India has local traditional knowledge of plants. This traditional health knowledge has been passed on from generation to generation for thousands of years. With the emergence of modern medicine, however, there is a decline in the traditional, alternative, and complementary systems and ethnomedicinal practices, which shows the need to revitalize these systems, especially with the necessary documentation and research behind them 8. It is, therefore, practical to test ethnomedicinal plants for the development of new drugs by studying new chemical components and also to establish a scientific basis for their traditional use. Therefore, three ethnomedicinal plants were selected from Mizoram in this study.
Mizoram is a small state in India and is located in its northeastern region. It is one of the 25 hottest spots of the mega biodiversity in the world, where more than 400 species of plants are found. The native population of Mizoram uses these plants reasonably for their health needs 9. Achyranthes bidentata L. (Amaranthaceae) is an herb and traditionally crushed leaves juice used for the treatment of poisoned leach bite 9. Adhatoda zeylanica (Acanthaceae) is an herb and traditionally used for the treatment of chronic bronchitis, anti-diarrhea, antirheumatism, insecticidal, anti-periodic, antithelminthic, antiseptic, antigornorrhic and antispasmodic 9. Aeginetia indica L. (Orobanchaceae) is an ephemeral and traditionally used for the treatment of mumps, inflammatory glands and for fertility 9.
To evaluate the pharmacological significance of these selected plants, qualitative and quantitative phytocompound screening, antibacterial, antifungal and antioxidant assays were performed. As far as we know, for the determination of the pharmacological properties of selected experimental species, studies in this study have not been reported elsewhere for analyzing the three solvent analyzes of new and different polarities.
MATERIALS AND METHODS:
Sampling and Identification: Achyranthes bidentata L., Adhatoda zeylanica and Aeginetia indica L. were collected from the Champhai district of Mizoram in the year 2018. All plants were identified by the elders of the Mizo community and certified by the Department of Horticulture and Aromatic Medicinal Plants, Mizoram University, Aizawl, India. Collected plant samples are stored in the herbarium of the department of zoology, Mizoram University, Aizawl, India. The details about these ethnomedicinal plants such as local/Mizo name, family, habitat, and voucher number are given in Table 1.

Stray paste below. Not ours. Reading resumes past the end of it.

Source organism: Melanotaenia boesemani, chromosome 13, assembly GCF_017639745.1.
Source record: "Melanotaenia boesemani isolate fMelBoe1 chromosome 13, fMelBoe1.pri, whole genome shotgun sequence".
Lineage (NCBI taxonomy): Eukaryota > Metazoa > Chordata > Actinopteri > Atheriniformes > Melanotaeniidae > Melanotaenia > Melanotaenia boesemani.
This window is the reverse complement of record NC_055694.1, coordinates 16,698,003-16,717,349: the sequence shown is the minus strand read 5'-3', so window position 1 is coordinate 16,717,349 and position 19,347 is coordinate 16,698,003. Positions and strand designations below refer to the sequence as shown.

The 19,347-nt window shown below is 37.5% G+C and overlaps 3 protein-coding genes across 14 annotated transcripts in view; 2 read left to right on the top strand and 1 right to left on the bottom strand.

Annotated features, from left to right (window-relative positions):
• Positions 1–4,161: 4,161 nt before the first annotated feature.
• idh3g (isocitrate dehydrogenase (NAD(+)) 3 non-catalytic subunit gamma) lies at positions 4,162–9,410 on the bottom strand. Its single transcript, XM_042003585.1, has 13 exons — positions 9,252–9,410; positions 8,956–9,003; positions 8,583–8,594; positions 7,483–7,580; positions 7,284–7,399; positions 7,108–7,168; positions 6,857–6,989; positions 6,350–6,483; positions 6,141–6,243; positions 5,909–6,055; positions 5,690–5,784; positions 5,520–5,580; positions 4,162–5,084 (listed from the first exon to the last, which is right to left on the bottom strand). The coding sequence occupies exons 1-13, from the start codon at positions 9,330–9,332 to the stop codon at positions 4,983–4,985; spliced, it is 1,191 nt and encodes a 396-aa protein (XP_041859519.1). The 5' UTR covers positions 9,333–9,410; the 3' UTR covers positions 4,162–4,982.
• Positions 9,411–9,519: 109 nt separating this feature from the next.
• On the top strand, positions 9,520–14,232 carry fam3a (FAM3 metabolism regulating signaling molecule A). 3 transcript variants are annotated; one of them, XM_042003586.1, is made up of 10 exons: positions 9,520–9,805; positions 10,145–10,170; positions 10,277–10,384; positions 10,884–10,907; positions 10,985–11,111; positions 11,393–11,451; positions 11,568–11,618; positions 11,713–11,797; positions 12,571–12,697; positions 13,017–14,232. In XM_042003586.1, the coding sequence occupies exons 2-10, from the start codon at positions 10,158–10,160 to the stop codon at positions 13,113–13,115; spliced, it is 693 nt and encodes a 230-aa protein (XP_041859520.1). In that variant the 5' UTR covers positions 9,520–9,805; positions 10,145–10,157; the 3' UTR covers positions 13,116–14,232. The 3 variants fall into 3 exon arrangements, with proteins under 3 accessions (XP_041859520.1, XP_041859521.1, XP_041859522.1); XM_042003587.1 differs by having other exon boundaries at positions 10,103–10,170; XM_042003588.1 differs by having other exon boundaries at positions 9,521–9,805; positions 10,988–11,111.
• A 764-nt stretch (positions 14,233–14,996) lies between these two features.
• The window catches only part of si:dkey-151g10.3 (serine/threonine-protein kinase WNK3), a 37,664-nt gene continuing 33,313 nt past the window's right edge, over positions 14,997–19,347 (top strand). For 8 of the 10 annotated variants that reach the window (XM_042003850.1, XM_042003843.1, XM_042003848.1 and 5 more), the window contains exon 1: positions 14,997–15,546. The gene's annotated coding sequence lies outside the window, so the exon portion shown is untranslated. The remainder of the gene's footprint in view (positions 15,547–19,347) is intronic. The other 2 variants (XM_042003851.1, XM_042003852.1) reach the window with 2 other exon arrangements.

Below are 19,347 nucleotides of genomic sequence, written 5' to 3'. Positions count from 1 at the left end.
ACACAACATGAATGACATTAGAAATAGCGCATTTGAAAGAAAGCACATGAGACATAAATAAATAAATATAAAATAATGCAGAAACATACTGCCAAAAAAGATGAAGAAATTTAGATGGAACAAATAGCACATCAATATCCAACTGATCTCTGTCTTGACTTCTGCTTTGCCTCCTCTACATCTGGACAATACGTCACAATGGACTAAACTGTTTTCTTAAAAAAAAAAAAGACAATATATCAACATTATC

Preparation of Extracts of Plants: Mature and healthy leaves of Achyranthes bidentata L., Adhatoda zeylanica and Aeginetia indica L. were gathered, air-dried and grinded. Three distinct polarity index solvents, water, methanol, and acetone, were used to extract by cold maceration method at room temperature for 48 h. The individual extracts were filtered using a single layer of gauze cloth and a Whatman filter paper no. 42 (125 mm), and dried using a rotary evaporator (Sigma-Aldrich) at 30 °C ± 2. For further experimental procedures, dried extracts were kept in the refrigerator at 4 °C.
TABLE 1: LIST OF ETHNOMEDICINAL PLANTS USED IN THIS STUDY AND THEIR VOUCHER NUMBER
|Botanical name||Mizo/local name||Family||Habitat||Using parts||Voucher no.|
|Achyranthes bidentata L.||Vangvat-tur||Amaranthaceae||Herb||Leaf||MZU/ZOO/L/2018/4124|
|Aeginetia indica L.||Sanghar-vaibel||Orobanchaceae||Ephemer-al||Root/ Rhizome/Leaf||MZU/ZOO/L/2018/4126|
Phytochemical (Qualitative and Quantitative) Testing: According to Raman, (2006); Gupta et al., (2013), various biochemical experiments have been used with certain modifications 10, 11.
Detection of Alkaloids: In 1 ml of each plant extract, 2-3 drops of Dragendroff’s reagent were added and the formation of orange-brown color demonstrates the existence of alkaloids.
Detection of Amino Acids: When boiled with 0.2% ninhydrin solution, the test solution would lead in the formation of violet color, indicating the existence of free amino acids.
Detection of Anthraquinones: Few drops of 2% of HCl have been added to samples, and red color precipitate indicates the anthraquinone presence.
Detection of Cardiac Glycosides: Add 2 ml of acetic acid and two drops of FeCl3 + 1 ml of H2SO4 in a 1 ml sample and the formation of a brown ring at the interface attesting to the presence of cadiacidal glycosides.
Detection of Carbohydrates: The test solution is mixed with a few drops of Benedict's regent and warmed in a water bath, which is observed for a reddish-brown formation showing positive results for the presence of carbohydrate.